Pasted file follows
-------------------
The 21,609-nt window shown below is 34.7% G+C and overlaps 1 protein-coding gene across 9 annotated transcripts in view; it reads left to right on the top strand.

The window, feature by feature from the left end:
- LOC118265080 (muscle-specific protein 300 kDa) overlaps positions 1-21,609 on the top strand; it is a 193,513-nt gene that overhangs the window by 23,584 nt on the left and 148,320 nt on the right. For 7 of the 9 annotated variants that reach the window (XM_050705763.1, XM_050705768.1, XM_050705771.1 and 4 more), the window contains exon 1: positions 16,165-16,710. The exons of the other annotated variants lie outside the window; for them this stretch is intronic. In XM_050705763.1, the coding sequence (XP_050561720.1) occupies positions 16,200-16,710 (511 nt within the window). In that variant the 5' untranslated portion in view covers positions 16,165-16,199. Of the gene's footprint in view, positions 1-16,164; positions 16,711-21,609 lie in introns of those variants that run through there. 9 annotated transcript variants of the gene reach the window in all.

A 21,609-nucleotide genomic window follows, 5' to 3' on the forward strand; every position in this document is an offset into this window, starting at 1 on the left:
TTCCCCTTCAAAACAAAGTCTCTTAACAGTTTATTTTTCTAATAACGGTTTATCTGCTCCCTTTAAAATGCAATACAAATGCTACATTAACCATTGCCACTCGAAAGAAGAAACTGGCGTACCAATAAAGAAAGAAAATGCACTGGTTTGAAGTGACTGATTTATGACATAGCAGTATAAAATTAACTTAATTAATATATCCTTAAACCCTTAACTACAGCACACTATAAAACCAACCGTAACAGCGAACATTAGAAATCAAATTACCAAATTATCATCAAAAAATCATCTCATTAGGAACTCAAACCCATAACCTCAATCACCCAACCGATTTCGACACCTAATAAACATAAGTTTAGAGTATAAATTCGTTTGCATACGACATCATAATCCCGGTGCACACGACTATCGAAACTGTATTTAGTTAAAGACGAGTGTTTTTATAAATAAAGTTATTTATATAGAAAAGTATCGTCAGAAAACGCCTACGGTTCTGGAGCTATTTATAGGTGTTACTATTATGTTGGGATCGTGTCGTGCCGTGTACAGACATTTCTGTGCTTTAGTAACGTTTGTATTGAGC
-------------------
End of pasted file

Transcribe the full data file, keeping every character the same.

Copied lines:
The 21,609-nt window shown below is 34.7% G+C and overlaps 1 protein-coding gene across 9 annotated transcripts in view; it reads left to right on the top strand.

The window, feature by feature from the left end:
- LOC118265080 (muscle-specific protein 300 kDa) overlaps positions 1-21,609 on the top strand; it is a 193,513-nt gene that overhangs the window by 23,584 nt on the left and 148,320 nt on the right. For 7 of the 9 annotated variants that reach the window (XM_050705763.1, XM_050705768.1, XM_050705771.1 and 4 more), the window contains exon 1: positions 16,165-16,710. The exons of the other annotated variants lie outside the window; for them this stretch is intronic. In XM_050705763.1, the coding sequence (XP_050561720.1) occupies positions 16,200-16,710 (511 nt within the window). In that variant the 5' untranslated portion in view covers positions 16,165-16,199. Of the gene's footprint in view, positions 1-16,164; positions 16,711-21,609 lie in introns of those variants that run through there. 9 annotated transcript variants of the gene reach the window in all.

A 21,609-nucleotide genomic window follows, 5' to 3' on the forward strand; every position in this document is an offset into this window, starting at 1 on the left:
TTCCCCTTCAAAACAAAGTCTCTTAACAGTTTATTTTTCTAATAACGGTTTATCTGCTCCCTTTAAAATGCAATACAAATGCTACATTAACCATTGCCACTCGAAAGAAGAAACTGGCGTACCAATAAAGAAAGAAAATGCACTGGTTTGAAGTGACTGATTTATGACATAGCAGTATAAAATTAACTTAATTAATATATCCTTAAACCCTTAACTACAGCACACTATAAAACCAACCGTAACAGCGAACATTAGAAATCAAATTACCAAATTATCATCAAAAAATCATCTCATTAGGAACTCAAACCCATAACCTCAATCACCCAACCGATTTCGACACCTAATAAACATAAGTTTAGAGTATAAATTCGTTTGCATACGACATCATAATCCCGGTGCACACGACTATCGAAACTGTATTTAGTTAAAGACGAGTGTTTTTATAAATAAAGTTATTTATATAGAAAAGTATCGTCAGAAAACGCCTACGGTTCTGGAGCTATTTATAGGTGTTACTATTATGTTGGGATCGTGTCGTGCCGTGTACAGACATTTCTGTGCTTTAGTAACGTTTGTATTGAGC